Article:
PRIOR LAKE, Minn. (AP) - A 30-acre field where corn and soybeans were once grown is now covered with Canada wild rye, big bluestem, Golden Alexander and compass plant - the same grasses and flowers the pioneers saw as they pushed westward across the American prairie in the 1800s.
This small patch of prairie next to a condominium complex in suburban Minneapolis did not suddenly appear on its own. Instead, it was painstakingly restored at great cost by the Shakopee Mdewakanton Sioux tribe.
Flush with cash from its nearby casino, the tribe has bought up about 125 acres of farmland and wetlands just outside the big city over the past few years and has returned them to the way they looked before the white man herded the Indians onto reservations.
By the end of the year, the Shakopee Mdewakanton hope to begin restoring 450 more acres near the Twin Cities. Most of it is land that has been farmed since at least the 1880s.
“We hold the land in high regard, and we think it’s important to return some of these areas to the way they were - the way it was years ago,” Shakopee Mdewakanton vice chairman Glynn Crooks said.
The tribe will not disclose how much it is paying for the chunks of valuable land in this fast-growing part of the state, and it refuses to discuss its finances. But while many Indian tribes live in crushing poverty, the Mdewakanton are prospering.
Their Mystic Lake casino, which opened in 1992 about 30 miles from downtown Minneapolis and is the biggest gambling hall in Minnesota, has generated millions for the tribe and made its estimated 300 members rich. Many live in suburban mansions.
Other tribes also want to use the land the way their ancestors did. South Dakota’s Rosebud Sioux are raising a bison herd. Members of Nebraska’s Winnebago tribe are encouraged to harvest wild plums and choke cherries to improve their diets, and milkweed for a traditional soup.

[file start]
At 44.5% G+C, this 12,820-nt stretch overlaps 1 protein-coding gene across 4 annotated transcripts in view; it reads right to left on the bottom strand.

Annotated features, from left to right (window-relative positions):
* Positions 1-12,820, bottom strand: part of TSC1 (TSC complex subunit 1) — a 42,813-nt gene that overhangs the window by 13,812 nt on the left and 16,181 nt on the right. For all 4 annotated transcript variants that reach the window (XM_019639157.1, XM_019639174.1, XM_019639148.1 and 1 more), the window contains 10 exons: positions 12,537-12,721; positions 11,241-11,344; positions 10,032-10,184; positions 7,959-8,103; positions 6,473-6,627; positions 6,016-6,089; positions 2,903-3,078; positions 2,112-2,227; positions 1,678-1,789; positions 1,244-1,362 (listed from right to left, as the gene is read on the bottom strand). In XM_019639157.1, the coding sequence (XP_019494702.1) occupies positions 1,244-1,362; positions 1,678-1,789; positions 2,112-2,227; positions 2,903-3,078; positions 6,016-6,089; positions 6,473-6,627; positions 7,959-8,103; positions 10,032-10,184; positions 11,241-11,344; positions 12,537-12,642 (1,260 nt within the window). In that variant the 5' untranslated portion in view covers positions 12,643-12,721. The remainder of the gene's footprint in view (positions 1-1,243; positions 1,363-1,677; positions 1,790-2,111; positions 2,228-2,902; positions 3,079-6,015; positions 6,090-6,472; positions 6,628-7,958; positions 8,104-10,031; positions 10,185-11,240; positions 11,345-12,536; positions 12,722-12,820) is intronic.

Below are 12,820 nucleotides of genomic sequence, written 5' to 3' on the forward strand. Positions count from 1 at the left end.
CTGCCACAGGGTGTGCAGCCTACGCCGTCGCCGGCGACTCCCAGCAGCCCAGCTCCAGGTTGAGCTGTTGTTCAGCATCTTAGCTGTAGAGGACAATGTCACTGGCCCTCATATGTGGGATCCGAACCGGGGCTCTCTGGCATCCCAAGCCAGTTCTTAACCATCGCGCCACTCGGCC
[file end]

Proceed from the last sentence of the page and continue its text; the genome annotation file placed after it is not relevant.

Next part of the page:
For the Mdewakanton, who own about 2,400 acres in all, the prairie restoration process is laborious and expensive.
The tribe’s scientists study old maps and other records to figure out the mix of plants that will bring a piece of land closest to its historical character. Then they destroy the crops with herbicide, turn over the dirt and plant grass and flower seeds.
The seeds alone are perhaps the most expensive part. Many are rare and hard to find, and the companies that sell them often must harvest them by hand.
“Some of these seeds are worth more than their weight in precious metals,” said Mike Whitt, an environmental specialist for the Mdewakanton tribe. He said the tribe has spent about $600 an acre just to buy the seed mix needed to create prairie.
For the first few years after the restoration, crews have to tend the prairies closely, spraying for weeds, mowing the grass and conducting controlled burns every year or two to rejuvenate the land, kill the unwanted plants and encourage native varieties.
The tribe has gone to similar lengths to bring back several wetlands that had been drained for farming.
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